Finance. – After the civil war that had severely tested the country’s financial and monetary system (there had been a deficit of 11 billion pesetas in national Spain and 23 billion in the red one between July 1936 and December 1939), to the rehabilitation. The bank accounts of the occupied red territories, which had been blocked during the war, were partly converted into the new “national peseta” put into circulation by the Franco government in November 1936, partly repaid with government bonds and partly declared non-refundable. With the law of 9 November 1939, the notes in national pesetas issued by the Bank of Spain were declared a legal means of payment with full liberating power throughout Spain and the Bank itself was exempted from the obligation of compliance with the provisions contained in its organic law regarding the guarantees and limits of fiduciary circulation; with another law of March 13, 1942, the accounting situation of the Bank of Spain was regularized. Thanks to a significant increase in taxation, it was possible to bring about the consolidation of the ordinary budget. For Spain 2018, please check ethnicityology.com.
Moreover, the state had to bear extraordinary expenses in the period between 1940 and 1947, recorded in a separate budget, for a total of 17,251 million pesetas, procuring the means mainly through the issuance of public loans. Starting from the 1948 financial year, the uniqueness of the financial statements was restored, with the abolition of the extraordinary part. The public debt, which amounted to 24.6 billion at the end of 1945, had reached 53.1 billion by 31 December 1947.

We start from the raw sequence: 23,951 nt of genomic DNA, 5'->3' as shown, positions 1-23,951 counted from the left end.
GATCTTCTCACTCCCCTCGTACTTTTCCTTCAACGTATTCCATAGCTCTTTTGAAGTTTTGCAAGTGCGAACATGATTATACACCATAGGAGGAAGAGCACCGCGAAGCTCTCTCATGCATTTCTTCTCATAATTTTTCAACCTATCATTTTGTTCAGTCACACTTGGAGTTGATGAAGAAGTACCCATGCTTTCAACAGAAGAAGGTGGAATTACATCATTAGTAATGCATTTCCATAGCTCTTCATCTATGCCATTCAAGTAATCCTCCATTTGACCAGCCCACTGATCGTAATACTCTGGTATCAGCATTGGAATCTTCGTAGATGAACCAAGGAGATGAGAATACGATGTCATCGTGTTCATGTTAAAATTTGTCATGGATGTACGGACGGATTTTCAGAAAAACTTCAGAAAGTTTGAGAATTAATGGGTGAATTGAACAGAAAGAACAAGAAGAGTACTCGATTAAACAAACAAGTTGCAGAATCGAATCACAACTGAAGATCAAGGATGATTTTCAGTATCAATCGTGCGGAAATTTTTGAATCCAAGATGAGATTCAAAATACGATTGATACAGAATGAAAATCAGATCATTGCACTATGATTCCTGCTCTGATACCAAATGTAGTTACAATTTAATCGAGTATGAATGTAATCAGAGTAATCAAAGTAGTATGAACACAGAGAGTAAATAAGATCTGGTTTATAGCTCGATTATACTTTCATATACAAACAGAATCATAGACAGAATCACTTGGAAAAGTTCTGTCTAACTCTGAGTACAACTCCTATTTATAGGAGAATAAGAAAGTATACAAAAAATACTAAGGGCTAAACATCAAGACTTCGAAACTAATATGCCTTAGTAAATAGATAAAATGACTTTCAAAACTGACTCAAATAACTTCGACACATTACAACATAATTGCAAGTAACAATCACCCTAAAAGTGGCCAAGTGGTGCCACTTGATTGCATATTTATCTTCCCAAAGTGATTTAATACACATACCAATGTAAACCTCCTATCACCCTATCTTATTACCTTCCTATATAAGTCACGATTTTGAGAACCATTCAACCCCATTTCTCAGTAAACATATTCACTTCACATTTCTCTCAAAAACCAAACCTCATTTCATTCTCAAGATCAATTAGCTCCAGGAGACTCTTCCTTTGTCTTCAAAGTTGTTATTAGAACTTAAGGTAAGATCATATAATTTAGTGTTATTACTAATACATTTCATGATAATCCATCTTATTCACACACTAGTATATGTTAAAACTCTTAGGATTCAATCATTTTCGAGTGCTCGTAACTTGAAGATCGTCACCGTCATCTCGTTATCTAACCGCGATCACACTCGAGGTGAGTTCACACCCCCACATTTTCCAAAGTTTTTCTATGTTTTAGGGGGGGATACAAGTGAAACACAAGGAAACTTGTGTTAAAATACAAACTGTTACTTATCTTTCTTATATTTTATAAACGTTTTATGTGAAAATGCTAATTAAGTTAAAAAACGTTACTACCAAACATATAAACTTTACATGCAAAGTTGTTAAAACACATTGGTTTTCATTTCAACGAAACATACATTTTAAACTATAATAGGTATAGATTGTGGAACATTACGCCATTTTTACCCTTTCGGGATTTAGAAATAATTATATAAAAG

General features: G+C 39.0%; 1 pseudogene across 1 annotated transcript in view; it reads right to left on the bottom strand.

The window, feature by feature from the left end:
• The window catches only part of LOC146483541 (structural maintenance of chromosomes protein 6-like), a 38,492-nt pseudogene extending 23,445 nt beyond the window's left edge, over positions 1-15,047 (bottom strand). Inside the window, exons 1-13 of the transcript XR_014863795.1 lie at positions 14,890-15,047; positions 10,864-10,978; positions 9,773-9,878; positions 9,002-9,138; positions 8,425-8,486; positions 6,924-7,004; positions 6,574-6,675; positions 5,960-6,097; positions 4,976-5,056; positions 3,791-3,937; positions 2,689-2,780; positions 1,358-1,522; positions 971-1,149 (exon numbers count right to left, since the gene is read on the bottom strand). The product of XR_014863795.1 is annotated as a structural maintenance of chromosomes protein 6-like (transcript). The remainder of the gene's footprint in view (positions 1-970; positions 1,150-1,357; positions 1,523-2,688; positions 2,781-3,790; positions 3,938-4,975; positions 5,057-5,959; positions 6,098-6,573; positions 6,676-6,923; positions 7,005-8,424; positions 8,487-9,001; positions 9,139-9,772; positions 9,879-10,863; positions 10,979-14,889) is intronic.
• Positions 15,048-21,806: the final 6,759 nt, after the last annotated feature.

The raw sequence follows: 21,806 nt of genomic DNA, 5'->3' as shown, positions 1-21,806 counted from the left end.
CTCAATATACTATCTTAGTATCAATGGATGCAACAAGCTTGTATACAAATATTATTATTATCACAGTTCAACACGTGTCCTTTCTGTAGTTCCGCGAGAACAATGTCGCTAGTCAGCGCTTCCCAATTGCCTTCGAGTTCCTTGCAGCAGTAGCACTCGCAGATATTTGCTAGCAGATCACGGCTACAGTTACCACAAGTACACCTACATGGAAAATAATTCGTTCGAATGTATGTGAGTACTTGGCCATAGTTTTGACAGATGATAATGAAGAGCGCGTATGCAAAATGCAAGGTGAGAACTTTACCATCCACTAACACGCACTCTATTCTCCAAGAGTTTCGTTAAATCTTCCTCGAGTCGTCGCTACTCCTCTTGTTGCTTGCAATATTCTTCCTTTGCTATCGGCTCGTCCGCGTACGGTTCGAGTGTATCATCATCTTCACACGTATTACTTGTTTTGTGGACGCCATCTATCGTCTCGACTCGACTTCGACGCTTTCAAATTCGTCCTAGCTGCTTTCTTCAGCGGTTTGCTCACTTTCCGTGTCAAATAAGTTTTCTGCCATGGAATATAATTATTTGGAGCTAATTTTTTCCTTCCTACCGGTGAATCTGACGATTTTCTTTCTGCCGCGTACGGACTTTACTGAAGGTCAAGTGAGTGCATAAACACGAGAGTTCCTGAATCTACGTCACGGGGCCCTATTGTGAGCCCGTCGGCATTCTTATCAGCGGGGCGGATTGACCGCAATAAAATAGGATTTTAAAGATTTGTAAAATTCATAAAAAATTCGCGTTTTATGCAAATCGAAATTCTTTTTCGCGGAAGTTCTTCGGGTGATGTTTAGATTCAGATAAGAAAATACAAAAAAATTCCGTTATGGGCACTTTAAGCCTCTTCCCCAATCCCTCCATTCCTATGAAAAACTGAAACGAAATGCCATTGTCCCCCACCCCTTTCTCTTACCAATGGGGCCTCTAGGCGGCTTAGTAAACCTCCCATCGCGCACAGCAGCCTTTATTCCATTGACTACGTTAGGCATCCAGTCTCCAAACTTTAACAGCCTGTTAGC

A reform has recently begun in the monetary and credit field, which had a first phase of implementation in the law on banking system of 31 December 1946. While leaving the legal figure of a joint stock company to the Bank of Spain, the law in word established greater state control; it has not set any limit on the coverage of gold and currency notes, but has only set an overall limit on circulation, to be determined by law (this limit, initially of 23 billion, has been gradually increased to 28 billion); finally set new criteria for the amortization of the state debt for the reorganization of 1942. The other banks were placed under the control of the Ministry of Finance, to which,
As of November 30, 1948, circulation amounted to 25.5 billion (from 4.8 at the end of 1935 and 9.4 at the end of 1939). As at 30 June 1948, sight bank deposits rose to 29.1 billion and term deposits to 14.3 billion. The gold reserves of the Bank of Spain, which in July 1936 amounted to 2.2 billion pesetas gold (with a content of 0.290323 grams of fine) were totally exhausted during the civil war; however, during the Second World War, thanks to the favorable trend in the balance of payments and the policy of currency restrictions pursued by the government, these reserves gradually reconstituted themselves, reaching, in 1945, the amount of 1.2 billion new pesetas, which subsequently remained unchanged. The exchange control, in force since 1931, it was exacerbated during the civil war and entrusted in 1939 to a newly created institution, the Istituto español de currency extranjera, which was placed under the authority of the Ministry for Industry and Commerce. In December 1947, to reinforce the weak position of the peseta on the international market, the sale of foreign currency and gold and the denunciation of foreign securities held by private individuals were arranged (as in 1937).
The official exchange rate of the peseta has been fixed since July 1942 at the figures of 10.95 and 11.22 pesetas per dollar, respectively, for purchases and sales. Since August 1946, a preferential exchange rate for tourism purposes of 16.40 and 16.81 pesetas per dollar has also been in force. In December 1948 a complex system of multiple exchange rates was introduced for commercial transactions, with rates ranging from 12.59 to 21.90 pesetas per dollar for exports and from 13.14 to 27.375 pesetas per dollar for imports. Spain is not part of the International Monetary Fund.